What You Should Know
Laccaria tortilis is a diminutive member of the Deceiver clan. The cap is reddish-brown and 0.5 - 1.5 cm in diameter, thin, first convex, later funnel-shaped or concave-spread, with a thin, scarred, cracked edge. Grows in deciduous forests, forest clearings, forest plantations, soil, in large groups.
It is edible but is not generally considered safe to eat (and in any case these mushrooms are much smaller than others in the genus).
Other names: Twisted Deceiver.
Laccaria tortilis Mushroom Identification
The pinkish-brown caps are sometimes no more than 0.5cm across and rarely larger than 2cm, convex at first becoming irregularly flattened, often with a slight central depression; the margins are irregularly wavy with striations reaching almost to the center. Like other deceivers, the caps are hygrophanous and become a much paler pink when they dry out.
Pinkish, but generally a little paler than the cap; adnate and distant.
1 to 2mm in diameter and sometimes caespitose (at least with no stem visible above soil level), rarely more than 1 to 2cm tall, the pinkish-brown fibrous stems are usually bent. When young and fresh the stems are covered in the white down (fine white hairs) towards the base.
Globose, 9.5-14μm diameter excluding spines (11.5-15μm diameter including spines); ornamented with broad spines up to 2μm tall.
Each basidium produces just two large spores rather than four spores as in other Laccaria species. This differentiates this little deceiver from other fungi in the same genus.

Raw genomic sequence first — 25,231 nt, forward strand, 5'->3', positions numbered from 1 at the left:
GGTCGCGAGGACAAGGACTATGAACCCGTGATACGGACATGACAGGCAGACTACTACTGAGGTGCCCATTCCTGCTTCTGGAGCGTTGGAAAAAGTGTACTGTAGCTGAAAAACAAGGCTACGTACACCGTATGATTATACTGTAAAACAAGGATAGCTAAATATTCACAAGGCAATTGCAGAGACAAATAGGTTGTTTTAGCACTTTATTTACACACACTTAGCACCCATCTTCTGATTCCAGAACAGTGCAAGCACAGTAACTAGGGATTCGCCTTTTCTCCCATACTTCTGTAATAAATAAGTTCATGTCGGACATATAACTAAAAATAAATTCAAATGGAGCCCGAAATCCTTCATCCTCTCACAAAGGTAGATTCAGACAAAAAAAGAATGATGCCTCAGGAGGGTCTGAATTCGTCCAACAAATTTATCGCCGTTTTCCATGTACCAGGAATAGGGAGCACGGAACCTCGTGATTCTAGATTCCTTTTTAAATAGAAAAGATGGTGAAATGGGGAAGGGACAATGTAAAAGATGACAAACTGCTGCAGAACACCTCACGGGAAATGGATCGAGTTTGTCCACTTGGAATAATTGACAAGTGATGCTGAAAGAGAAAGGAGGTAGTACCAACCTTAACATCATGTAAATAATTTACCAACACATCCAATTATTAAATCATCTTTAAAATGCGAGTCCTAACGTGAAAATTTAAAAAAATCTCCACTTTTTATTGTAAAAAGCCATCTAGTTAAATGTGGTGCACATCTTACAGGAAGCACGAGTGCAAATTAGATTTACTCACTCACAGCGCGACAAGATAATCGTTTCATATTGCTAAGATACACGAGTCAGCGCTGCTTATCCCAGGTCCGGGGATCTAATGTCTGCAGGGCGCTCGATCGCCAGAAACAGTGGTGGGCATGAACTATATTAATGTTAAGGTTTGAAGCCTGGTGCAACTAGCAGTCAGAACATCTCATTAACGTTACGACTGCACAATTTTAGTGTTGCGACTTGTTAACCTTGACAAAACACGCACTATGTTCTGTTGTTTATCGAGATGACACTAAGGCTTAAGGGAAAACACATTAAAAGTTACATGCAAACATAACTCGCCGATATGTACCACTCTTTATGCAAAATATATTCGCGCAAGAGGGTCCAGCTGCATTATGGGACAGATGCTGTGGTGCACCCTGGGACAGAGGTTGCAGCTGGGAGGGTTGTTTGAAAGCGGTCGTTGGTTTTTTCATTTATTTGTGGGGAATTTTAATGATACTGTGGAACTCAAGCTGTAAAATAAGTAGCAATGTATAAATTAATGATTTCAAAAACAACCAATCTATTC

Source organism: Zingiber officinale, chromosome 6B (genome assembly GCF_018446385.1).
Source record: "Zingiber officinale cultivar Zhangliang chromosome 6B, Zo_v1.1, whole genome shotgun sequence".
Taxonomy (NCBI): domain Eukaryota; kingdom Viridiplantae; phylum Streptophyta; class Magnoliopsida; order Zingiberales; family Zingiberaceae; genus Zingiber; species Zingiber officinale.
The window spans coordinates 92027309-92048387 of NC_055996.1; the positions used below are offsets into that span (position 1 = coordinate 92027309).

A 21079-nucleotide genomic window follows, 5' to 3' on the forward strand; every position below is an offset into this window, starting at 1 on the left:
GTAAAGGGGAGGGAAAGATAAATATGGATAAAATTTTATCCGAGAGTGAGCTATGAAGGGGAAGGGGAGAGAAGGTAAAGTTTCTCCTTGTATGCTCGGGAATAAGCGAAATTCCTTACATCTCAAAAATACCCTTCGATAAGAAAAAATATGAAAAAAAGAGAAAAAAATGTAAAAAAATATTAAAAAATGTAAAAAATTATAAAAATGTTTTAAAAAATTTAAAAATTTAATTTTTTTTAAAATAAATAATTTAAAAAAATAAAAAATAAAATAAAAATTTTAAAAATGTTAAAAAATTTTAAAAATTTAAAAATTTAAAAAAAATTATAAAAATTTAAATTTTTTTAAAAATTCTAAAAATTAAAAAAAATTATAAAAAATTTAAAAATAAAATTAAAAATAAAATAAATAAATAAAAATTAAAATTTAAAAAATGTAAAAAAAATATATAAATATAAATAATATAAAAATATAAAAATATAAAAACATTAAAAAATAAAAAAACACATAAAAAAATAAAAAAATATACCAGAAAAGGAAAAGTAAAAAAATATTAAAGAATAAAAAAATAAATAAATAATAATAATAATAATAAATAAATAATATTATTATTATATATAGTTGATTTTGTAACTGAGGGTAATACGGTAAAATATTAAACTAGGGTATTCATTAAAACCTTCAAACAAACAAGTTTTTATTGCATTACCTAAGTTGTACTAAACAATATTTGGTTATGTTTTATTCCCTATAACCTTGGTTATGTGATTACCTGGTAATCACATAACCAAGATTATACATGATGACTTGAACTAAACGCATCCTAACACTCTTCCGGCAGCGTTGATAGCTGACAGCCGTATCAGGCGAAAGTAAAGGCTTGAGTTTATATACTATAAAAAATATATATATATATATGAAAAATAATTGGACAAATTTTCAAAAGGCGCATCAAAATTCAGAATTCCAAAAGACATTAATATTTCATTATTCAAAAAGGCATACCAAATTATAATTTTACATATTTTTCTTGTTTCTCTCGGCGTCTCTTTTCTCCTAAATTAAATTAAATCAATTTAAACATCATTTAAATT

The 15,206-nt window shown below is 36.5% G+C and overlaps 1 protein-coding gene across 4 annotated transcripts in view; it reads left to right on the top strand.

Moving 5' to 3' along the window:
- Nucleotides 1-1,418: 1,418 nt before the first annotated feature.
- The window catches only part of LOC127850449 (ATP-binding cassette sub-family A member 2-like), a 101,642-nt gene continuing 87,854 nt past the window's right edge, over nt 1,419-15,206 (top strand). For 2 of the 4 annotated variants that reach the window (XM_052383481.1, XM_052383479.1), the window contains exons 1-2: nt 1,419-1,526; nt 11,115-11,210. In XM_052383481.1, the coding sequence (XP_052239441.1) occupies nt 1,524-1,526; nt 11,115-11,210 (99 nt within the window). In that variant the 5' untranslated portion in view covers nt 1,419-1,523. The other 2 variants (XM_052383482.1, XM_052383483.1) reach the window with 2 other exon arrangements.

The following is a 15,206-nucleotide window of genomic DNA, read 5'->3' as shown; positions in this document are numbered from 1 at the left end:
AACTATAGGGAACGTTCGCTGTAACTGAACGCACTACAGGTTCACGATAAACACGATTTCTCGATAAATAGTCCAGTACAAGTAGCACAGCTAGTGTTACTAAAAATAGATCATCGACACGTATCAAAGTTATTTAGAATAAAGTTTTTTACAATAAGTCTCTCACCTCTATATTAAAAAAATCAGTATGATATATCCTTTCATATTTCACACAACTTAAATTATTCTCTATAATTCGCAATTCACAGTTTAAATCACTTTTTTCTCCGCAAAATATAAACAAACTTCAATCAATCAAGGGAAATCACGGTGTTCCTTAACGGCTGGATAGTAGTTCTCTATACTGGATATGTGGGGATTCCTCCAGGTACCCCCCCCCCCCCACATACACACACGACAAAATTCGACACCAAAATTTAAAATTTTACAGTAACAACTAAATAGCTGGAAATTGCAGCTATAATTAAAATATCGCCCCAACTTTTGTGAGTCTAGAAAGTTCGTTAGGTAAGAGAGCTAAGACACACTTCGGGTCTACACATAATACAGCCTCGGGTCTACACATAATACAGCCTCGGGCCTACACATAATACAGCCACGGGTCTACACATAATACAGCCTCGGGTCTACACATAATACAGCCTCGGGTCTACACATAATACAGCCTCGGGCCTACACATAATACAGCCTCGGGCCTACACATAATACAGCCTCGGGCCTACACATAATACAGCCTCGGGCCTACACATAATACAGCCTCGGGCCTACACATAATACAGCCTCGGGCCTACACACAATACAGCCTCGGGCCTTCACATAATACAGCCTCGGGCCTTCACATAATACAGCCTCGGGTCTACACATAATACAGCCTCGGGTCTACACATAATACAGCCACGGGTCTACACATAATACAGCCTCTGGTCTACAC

Odor and Taste
Habitat & Ecological Role
Ectomycorrhizal, usually in small groups, most often on bare damp soil beneath with willows or alders, but in North America also found with trees in the families Pinaceae and Fagaceae.
Laccaria tortilis Look-Alikes
Is much larger and has a slightly striate margin. Its basidia are four spored.
I a larger violet-colored member of the same genus. Its basidia are four spored.
Is larger and, especially when young, is easily distinguished by its stem, which has a lilac base and a tawny upper section. Its basidia are four spored.
Is larger and more slender; it has a scurfy cap and ellipsoidal spores. Its basidia are four spored.
Laccaria tortilis Taxonomy and Etymology
Described in 1788 by British mycologist James Bolton, the Twisted Deceiver was given the scientific name Agaricus tortilis. Almost a century elapsed before, in 1884, Mordecai Cubitt Cooke transferred this species to its present genus, thereby renaming it Laccaria tortilis.
The generic name Laccaria translates to 'lacquer' (shiny paint), and the specific epithet tortilis means contorted (twisting).
Laccaria tortilis Synonyms
Omphalia tortilis (Bolton) Gray, 1821
Clitocybe tortilis (Bolton) Gillet, 1874
Laccaria tortilis f. tortilis (Bolton) Cooke, 1884
Omphalia laccata var. tortilis (Bolton) Quélet, 1886
Collybia tortilis (Bolton) Quél., 1888
Agaricus tortilis (Bolton)
Agaricus echinosporus (Spegazzini)
Laccaria echinospora (Spegazzini) Singer
Photo 1 - Author: Andreas Kunze (Creative Commons Attribution-Share Alike 3.0 Unported)
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